The president of the court has now to decide whether to grant the motion filed by Kazimieras Juraitis, who participates in the case as a third party.

This is the second disqualification motion in the case.

The first preparatory hearing was due to take place on October 21, but Vilmantas Ambrulevicius, the original judge in the case, was removed at the request of third parties.

The case was assigned to Janusoniene after the court's president ruled that Ambrulevicius' actions during the preparation for the hearing of the case and after the motion for his disqualification was filed could raise doubts as to his impartiality.

Prosecutor Sigita Vasiliauskiene of the Prosecutor General's Office has said earlier that the prosecutors asked the court to liquidate the association in view of Svencioniene's statements and the actions of the association’s members related to their visits to Russia.

Svencioniene and four more persons – Dmitrij Glazkov, Kazimieras Juraitis, Algirdas Paleckis and Mindaugas Ramoska – are involved in the proceedings as third parties.

The Prosecutor General's Office is also carrying out two pre-trial investigations related to the organization.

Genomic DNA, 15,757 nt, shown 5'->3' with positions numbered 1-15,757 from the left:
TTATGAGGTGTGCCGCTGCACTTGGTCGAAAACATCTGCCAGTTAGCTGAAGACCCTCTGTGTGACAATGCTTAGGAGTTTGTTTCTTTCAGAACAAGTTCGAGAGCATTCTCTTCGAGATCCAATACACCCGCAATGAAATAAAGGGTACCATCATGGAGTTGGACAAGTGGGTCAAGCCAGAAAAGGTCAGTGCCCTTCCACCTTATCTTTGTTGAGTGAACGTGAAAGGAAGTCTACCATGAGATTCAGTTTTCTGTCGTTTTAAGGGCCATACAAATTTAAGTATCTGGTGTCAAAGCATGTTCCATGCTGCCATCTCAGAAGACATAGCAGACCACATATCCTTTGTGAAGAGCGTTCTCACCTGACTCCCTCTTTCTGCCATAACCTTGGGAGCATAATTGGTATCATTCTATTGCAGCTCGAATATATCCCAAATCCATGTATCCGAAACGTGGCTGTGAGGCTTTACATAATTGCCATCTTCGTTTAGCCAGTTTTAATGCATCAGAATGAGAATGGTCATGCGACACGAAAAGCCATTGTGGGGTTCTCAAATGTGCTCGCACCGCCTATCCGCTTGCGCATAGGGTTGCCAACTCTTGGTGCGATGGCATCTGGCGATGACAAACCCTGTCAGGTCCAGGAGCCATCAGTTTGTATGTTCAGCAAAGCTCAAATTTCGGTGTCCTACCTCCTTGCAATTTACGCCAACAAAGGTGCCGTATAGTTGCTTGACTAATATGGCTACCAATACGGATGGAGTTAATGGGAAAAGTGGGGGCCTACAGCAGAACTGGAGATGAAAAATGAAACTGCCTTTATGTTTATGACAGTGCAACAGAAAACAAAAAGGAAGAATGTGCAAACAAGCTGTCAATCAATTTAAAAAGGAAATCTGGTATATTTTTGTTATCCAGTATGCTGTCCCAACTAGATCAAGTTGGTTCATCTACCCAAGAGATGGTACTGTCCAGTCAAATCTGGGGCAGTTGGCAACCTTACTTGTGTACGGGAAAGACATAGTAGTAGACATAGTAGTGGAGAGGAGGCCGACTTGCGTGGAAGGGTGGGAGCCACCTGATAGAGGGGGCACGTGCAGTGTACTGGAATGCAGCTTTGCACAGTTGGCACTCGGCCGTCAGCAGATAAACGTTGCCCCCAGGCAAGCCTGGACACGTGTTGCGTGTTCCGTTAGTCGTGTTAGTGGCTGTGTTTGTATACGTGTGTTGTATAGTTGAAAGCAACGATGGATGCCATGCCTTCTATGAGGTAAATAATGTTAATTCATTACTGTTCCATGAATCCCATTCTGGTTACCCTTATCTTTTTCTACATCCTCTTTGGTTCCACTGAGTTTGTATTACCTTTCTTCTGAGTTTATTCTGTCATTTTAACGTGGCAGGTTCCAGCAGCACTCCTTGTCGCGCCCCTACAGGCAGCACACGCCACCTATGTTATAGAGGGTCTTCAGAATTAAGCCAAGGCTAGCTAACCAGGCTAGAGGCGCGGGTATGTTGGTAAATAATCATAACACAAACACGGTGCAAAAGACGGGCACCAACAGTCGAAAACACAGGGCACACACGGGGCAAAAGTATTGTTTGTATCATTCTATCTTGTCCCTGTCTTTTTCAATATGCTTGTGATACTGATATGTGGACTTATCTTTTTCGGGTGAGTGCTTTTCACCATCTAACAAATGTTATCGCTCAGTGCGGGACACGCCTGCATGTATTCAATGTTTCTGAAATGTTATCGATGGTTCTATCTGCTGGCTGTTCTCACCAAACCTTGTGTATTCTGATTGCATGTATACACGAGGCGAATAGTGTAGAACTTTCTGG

One of them is being conducted under the Criminal Code's article on liability for aiding another state to act against Lithuania.

The Prosecutor General's Office said in October that Lithuania's law enforcement authorities had carried out searches, served notices of suspicion and taken other steps as part of the probe into the Forum's activities.

The other investigation centers around Paleckis' signature on the association's founding documents as they were signed when he was already in prison serving his six-year prison term for spying for Russia.

The association came onto the law enforcement radar following a visit by its members to Moscow where they met with representatives of the Civic Chamber of the Russian Federation and held a press conference questioning the legitimacy of the election of the current Lithuanian government, and accusing it of causing economic damage and scaring its citizens about a possible Russian invasion.

Svencioniene and her associates earlier visited Belarus and met with Alexander Lukashenko, the neighboring country's authoritarian leader.

Last month, the Forum's members said they were planning to travel to Ukraine's eastern part occupied by Russia to observe the Moscow-organized sham referendums over the annexation of these territories.

Svencioniene later said she had not been able to go to the Donbas because of "very serious artificial obstacles".

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